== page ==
What other formats could build this strategic alignment? “The modular approach is a very interesting one, because there are champions in different areas. We have been specific alliances with countries such as Israel, Singapore and others, on specific issues. The world is not one-dimensional, and international relations is not one-size-fits-all.”
Where do your Western Balkans relationships intersect with U.S. interests? Schallenberg said Austria wants to shepherd countries in the region towards EU membership. “There is no lasting security and stability in Central Europe that does not allow for security and stability in southeastern Europe. Austria is in a unique position within the EU: we have been very clearly part of the Western world, but we have strong ties to neighboring countries. I’m not claiming that we have the answer to everything, but we do have a couple of centuries of experiences there.”
Where does Austria stand on Russia and China? “You cannot put Russia and China in the same basket. Russia is part of European history. Just think back to the Congress of Vienna. Just think back to Peter the Great. Russia remains Europe’s geographic neighbor.”
“We are medium sized, strongly reliant upon relying on exports. So we rely on a rules-based international system, and on being able to talk to partners. (With Russia) that means a dialog where possible, and clear red lines when necessary. We don’t want to slam the door.”
“Yesterday I had a very lengthy and good and open phone call with my colleague from China. And I expressed the hope that China will soon seek approval for Chinese vaccines from the European Medicines Agency: they save human lives and should not be part of any geopolitical game.”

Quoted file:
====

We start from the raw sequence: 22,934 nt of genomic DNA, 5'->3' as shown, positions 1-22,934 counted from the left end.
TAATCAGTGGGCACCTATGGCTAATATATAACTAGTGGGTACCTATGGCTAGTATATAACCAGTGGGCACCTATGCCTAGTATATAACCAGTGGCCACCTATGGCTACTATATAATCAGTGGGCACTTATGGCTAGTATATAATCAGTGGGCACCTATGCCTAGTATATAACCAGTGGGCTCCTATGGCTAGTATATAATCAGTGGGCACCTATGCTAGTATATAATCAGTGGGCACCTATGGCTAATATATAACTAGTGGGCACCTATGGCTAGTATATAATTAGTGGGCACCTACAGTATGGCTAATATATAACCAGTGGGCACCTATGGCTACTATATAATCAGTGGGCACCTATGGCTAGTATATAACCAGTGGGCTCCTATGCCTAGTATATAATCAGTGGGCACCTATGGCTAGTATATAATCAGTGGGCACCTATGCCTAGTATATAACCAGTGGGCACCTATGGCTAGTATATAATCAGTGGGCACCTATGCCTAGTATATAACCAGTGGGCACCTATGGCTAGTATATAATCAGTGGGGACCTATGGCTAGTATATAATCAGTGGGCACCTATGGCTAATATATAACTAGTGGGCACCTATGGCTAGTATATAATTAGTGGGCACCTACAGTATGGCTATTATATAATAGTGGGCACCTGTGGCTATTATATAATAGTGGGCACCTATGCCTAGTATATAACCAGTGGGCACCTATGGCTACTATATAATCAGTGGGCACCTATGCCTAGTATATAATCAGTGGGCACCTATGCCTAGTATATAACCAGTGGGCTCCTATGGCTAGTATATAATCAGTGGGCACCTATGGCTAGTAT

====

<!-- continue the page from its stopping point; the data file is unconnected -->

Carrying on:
What’s the case you make against sanction over the Nordstream II pipeline? “I don’t know whether this is the right battleground, honestly. We don’t see a direct link between, you know, the tectonic move of Russia away from Europe, and this energy supply question, which follows an economic logic. This is not at the expense of the interests of Ukraine. “
What is the climate diplomacy message you want Washington to hear? “We want to reach climate neutrality already by 2040 and we want by 2030 to have electricity production only through renewable energy. So Austria sees itself as the vanguard of fighting climate change. The U.S. rejoining the Paris agreement has been an extremely positive signal, but we cannot let Covid make us fall behind.”
DEMOCRACY MEETS WORLD
WONKS AT WAR: Russia has split staff at the Atlantic Council. The key question: should the U.S. government and think tanks be promoting democracy in Russia?
SEEKING A SAFE ANCHORAGE: U.S. Secretary of State Antony Blinken and National Security Advisor Jake Sullivan will meet China’s two top diplomats — Politburo member Yang Jiechi and Foreign Minister Wang Yi — in Alaska next Thursday. It’s highly unusual for Yang and Wang to fly out together for bilateral talks, and they will engage in “very frank terms” Blinken promised lawmakers.
BIPARTISAN CONGRESSIONAL PUSHBACK ON IRAN: Rep. Michael McCaul is leading 24 Members (12 from each party) urging the administration to include anywhere, anytime inspections by the IAEA in any updated Iran nuclear deal and to “make use of the existing leverage to sharpen the choices available to Tehran,” including Trump-era sanctions and the Abraham Accords.
GOP VIEWPOINTS — FRAGILE STATES: Why and how the National Security Strategy should address fragile states, by International Republican Institute’s Patrick Quirk.
CHINA MEETS WORLD
COALITION POLITICS: Sen. Mark Warner (D- VA) is co-sponsoring legislation to build a partnership of democratic countries (led by the U.S.) to combat China’s growing tech influence. The partnership would receive $5 billion in funding and be overseen by a Technology Partnership Office at the State Department.
THE EU-CHINA TECH RACE: A case to prove Warner’s point. The EU launched its “digital decade” plan this week — but while China has lauded the EU’s willingness to pursue “strategic autonomy” it fired right back with plans that mirror the EU’s, to beef up its investment in new-generation Artificial Intelligence, quantum computing and chip making. Chinese Premier Li Keqiang announced a red tape bonfire (also a favored EU tactic).
What does it mean for the West? China’s basic research investment will be increased to around 8 percent of total R&D spending. That shows China is getting serious about moving up value chains, and it wil also help disguise any Chinese subsidies. How do we know? Because that’s exactly how the West disguises subsidies.